Braised Escarole With Bacon and Mustard Recipe

This warm, easy and satisfying dish is perfect as lunch or a light dinner, or as a side dish.

Braised escarole with bacon and mustard

There are so many leafy greens to eat, and so little time! Don’t get stuck eating the same rounds of spinach, chard and kale. Perhaps you’ve never eaten escarole, or maybe you’ve just forgotten about it. Here’s a tasty autumn refresher:

One, two, three

This hearty meal requires only three ingredients:

  • One head of escarole
  • Two slices of seriously good bacon (don’t even think about cheaping out here)
  • Whole grain mustard (this should be made with whole mustard seeds)


  • Remove any tough, dark leaves on the outside of the escarole.
  • Rinse out the whole head of escarole well to remove any dirt or sand.
  • Cut the head of escarole in half carefully. You want to keep the core in tact so the half pieces don’t fall apart.
  • Put them upside down on a drying rack or towel and give them plenty of time to drain. (very wet escarole will steam rather than braise)
  • Heat oven to 400 F.
  • Place two strips of bacon on a rimmed baking sheet, or other baking dish with low sides. Place in upper third of preheated oven and cook until just turning brown. You don’t want crispy, dried out bacon for this, so don’t let it go that far.
  • Put a dollop of whole grain mustard on each slice of bacon. Place one half of escarole, leafy side down, on top of each slice of mustard covered bacon. Cook for ten minutes.
  • Turn each escarole over carefully, keeping the bacon and mustard on top. You now have two halves of escarole, leafy sides up. Each half should be covered with the bacon and mustard.
  • Cook until bacon is lightly browned and escarole is wilted and browned in some spots. I cooked mine for 12 minutes, but you may need to cook longer. This depends on how large your head of escarole is, and how wet it was to begin with. If you want, you can also turn on the broiler for the last few minutes of cooking, but you will need to watch it to make sure your bacon does not burn or overcook.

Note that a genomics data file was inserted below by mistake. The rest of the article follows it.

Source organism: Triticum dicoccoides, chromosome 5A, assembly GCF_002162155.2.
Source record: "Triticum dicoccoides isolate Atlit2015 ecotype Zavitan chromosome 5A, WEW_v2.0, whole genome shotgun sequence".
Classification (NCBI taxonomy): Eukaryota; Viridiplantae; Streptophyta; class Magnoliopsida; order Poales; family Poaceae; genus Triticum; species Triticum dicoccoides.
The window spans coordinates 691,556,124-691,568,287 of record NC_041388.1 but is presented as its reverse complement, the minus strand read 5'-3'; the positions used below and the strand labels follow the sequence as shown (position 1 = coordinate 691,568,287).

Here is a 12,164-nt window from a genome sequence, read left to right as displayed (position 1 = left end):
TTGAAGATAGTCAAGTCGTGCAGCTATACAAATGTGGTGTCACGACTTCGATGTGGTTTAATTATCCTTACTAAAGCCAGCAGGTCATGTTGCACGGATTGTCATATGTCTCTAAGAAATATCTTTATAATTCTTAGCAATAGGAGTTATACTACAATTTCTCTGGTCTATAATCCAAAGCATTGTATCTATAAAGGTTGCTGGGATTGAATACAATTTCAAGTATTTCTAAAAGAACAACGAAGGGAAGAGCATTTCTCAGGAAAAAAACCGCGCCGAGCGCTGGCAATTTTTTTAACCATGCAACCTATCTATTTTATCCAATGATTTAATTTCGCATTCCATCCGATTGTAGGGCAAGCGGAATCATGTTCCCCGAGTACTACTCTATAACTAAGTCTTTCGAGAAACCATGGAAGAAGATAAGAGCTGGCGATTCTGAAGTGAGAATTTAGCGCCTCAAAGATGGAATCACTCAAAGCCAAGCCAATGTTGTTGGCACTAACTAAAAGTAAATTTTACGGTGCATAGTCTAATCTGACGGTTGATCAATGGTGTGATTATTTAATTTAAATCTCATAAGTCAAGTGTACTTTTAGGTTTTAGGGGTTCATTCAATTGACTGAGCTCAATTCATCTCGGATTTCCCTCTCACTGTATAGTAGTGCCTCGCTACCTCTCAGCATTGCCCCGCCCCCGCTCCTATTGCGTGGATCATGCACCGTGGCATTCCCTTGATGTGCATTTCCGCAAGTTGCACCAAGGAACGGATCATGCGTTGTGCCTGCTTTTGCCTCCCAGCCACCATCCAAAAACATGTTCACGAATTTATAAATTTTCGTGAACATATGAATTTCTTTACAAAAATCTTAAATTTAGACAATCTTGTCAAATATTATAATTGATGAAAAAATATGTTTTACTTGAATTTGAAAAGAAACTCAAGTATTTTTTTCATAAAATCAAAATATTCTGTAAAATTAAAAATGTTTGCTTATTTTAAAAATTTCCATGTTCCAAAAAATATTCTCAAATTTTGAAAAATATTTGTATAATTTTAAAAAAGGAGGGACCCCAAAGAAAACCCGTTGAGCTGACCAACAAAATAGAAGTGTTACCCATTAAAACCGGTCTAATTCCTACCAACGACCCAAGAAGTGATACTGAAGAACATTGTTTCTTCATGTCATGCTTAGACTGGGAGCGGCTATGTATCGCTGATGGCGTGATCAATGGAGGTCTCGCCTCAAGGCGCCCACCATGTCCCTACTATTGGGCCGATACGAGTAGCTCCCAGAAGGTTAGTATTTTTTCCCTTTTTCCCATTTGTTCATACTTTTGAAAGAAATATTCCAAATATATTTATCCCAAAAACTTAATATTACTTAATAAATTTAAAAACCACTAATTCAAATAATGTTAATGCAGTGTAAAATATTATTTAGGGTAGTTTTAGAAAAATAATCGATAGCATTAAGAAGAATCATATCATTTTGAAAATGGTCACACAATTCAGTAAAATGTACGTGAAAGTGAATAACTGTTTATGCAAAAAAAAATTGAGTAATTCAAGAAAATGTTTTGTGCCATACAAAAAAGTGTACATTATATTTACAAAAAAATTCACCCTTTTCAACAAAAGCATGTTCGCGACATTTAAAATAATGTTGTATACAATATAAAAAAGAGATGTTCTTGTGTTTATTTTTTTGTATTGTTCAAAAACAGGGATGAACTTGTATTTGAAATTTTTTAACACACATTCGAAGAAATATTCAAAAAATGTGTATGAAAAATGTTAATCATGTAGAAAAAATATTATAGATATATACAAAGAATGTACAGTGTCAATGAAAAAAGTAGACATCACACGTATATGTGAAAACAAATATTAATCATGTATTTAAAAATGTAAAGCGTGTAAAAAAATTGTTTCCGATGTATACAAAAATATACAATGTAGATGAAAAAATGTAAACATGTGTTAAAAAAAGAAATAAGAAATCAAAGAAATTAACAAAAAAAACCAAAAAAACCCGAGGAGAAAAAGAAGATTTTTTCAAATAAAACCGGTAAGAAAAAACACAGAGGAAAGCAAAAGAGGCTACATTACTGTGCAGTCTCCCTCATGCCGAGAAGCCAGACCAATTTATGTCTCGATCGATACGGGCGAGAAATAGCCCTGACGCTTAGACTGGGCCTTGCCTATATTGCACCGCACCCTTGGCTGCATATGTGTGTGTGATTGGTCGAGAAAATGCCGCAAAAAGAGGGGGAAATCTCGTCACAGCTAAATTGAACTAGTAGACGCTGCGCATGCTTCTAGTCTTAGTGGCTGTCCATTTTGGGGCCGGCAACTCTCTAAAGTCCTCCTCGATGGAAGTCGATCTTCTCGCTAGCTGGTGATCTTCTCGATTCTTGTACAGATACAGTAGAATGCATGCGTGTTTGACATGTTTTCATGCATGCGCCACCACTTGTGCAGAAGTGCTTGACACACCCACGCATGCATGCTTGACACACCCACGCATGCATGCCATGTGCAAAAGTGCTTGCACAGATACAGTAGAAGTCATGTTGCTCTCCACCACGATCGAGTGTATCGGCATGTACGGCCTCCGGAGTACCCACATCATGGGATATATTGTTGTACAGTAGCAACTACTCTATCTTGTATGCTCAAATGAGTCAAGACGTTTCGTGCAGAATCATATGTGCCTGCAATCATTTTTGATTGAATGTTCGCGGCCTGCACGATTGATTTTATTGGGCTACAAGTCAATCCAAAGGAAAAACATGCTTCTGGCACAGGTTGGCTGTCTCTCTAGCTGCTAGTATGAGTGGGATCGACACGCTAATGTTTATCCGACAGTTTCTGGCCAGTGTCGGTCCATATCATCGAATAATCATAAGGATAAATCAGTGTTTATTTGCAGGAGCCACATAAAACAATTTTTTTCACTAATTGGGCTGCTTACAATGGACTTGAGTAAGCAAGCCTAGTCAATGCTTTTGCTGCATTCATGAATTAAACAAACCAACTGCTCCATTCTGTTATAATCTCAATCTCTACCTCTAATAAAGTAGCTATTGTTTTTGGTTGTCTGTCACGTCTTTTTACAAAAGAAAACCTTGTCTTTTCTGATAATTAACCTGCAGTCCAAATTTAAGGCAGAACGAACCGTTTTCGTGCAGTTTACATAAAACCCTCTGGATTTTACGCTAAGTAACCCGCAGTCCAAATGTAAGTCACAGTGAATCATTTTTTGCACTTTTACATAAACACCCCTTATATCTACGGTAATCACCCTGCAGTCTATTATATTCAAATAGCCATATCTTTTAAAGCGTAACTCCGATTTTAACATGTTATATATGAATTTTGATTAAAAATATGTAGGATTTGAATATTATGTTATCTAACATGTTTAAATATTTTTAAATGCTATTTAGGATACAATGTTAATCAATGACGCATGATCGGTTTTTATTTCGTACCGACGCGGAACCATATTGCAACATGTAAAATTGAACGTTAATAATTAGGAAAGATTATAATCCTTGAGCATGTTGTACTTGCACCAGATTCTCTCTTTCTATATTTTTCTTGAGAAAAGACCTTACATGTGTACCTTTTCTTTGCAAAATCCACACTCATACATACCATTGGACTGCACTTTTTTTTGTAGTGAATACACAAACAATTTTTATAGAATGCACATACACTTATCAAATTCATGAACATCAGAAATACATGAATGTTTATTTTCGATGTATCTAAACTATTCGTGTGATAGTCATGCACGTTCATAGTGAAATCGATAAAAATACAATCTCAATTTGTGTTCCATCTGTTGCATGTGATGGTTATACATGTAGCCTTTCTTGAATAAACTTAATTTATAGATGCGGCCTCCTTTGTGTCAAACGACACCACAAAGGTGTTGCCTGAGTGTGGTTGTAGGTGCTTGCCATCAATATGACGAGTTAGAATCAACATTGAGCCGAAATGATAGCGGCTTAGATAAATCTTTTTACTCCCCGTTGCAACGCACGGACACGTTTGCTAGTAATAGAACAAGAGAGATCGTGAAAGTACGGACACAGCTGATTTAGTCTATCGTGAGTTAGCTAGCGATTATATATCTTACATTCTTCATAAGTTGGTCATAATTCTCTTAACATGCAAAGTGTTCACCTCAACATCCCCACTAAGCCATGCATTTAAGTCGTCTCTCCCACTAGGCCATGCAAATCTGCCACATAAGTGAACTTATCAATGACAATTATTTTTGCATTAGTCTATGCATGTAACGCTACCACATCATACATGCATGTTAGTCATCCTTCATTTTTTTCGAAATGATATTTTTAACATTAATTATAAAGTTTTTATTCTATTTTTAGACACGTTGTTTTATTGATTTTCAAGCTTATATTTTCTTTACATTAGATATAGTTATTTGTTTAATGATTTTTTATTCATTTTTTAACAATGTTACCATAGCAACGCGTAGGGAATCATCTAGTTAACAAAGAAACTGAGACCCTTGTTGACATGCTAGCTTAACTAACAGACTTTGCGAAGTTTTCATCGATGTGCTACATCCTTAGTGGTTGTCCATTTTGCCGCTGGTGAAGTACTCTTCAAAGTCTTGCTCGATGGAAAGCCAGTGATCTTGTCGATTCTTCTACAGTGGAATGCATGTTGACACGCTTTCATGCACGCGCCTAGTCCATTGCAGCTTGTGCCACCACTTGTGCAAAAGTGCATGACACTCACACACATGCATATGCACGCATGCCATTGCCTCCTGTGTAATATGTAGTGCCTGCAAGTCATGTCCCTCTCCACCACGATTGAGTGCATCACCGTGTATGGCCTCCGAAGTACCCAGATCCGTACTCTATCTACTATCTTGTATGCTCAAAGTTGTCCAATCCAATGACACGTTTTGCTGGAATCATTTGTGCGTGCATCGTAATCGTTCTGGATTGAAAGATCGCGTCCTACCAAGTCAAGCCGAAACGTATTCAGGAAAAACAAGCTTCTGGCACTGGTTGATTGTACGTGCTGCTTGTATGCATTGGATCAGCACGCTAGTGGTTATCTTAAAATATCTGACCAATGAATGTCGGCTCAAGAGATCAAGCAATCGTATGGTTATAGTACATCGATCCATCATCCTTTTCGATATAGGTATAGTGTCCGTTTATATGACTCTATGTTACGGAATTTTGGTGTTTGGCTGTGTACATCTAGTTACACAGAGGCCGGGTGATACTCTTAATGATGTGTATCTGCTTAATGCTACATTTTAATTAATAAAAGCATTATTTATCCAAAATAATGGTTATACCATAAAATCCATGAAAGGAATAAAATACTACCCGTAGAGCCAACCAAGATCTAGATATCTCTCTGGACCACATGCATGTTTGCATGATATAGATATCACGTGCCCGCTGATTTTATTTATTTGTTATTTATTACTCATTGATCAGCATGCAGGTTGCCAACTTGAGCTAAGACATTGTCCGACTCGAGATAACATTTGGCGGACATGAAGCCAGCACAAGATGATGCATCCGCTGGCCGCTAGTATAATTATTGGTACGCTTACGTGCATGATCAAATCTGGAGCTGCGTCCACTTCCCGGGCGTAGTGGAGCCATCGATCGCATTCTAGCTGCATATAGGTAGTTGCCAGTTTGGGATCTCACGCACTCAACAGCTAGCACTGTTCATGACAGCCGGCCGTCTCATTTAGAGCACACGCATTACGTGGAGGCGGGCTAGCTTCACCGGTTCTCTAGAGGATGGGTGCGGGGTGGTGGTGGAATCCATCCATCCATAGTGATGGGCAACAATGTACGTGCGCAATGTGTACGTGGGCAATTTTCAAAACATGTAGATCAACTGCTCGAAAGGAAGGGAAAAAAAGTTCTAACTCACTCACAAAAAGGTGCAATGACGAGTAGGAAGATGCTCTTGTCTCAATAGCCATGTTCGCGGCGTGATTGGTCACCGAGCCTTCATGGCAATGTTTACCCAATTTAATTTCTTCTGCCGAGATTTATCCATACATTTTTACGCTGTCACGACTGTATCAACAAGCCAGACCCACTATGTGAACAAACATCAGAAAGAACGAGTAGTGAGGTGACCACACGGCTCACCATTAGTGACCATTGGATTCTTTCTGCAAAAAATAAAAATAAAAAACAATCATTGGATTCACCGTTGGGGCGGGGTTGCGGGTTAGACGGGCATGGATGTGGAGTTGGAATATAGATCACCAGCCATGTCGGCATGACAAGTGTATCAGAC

• When your are done cooking, remove from oven. Remove bacon slices to cutting board and chop into rough pieces.
  • Plate your escarole carefully, to retain the mustard and juices. Sprinkle with chopped bacon.

Why do I call this braised, when it seems like I am roasting it? Escarole has a lot of water in it, which is released during cooking. The heads braise themselves in this juice, combined with the bacon fat and acids from the mustard.



This would be lovely served with crusty bread. You could also serve it with German style roasted potatoes, with a little mustard/bacon dressing. There are few things more fantastic than hot potatoes and mustard vinaigrette.

I was actually planning on making this with smoked duck breast, but when I went to the butcher today they had just sold out. They raise the ducks and smoke them (Marin Sun Farms), but they don’t always have it available. First, it has to be duck season, and second, the butchers need to be in the mood to smoke the duck. He said he’d be in the mood in a couple of weeks. So I bought some bacon instead.

My butcher also raises the pigs and smokes the bacon. If you’ve never had really high quality, hand crafted bacon made from free range pigs…please get your hands on some. It’s not worth eating bacon otherwise. The bacon I get from my butcher is quite costly, but I only use a little and I don’t eat it often. It’s completely worth the price.

Packaged bacon from the supermarket is generally a poor substitute, even if it is supposedly raised well. There are high end brands out there now that are better than the typical factory farm bacon, but they do not come close to really high quality bacon.

Life is too short to eat second rate bacon. It would be better to make this dish with olive oil and no bacon, if it has to come to that. Please don’t eat crappy meat!

The reason this dish is so good is because there are only a few ingredients and each ingredient is the best that can be had. This escarole is local, organically grown and fresh. The bacon is a heritage breed, raised free range on a local farm, and processed into bacon by my butcher.

If you don’t use high quality ingredients, you have to add more flavorings in order to “jazz” it up. Basically, you are just masking the fact that you’ve chosen mediocre food. Don’t bother.

Eat simply. Insist on the best ingredients. Get in the kitchen and cook!

If you want to know more about how to choose pork products, read the buying guide for meat here.

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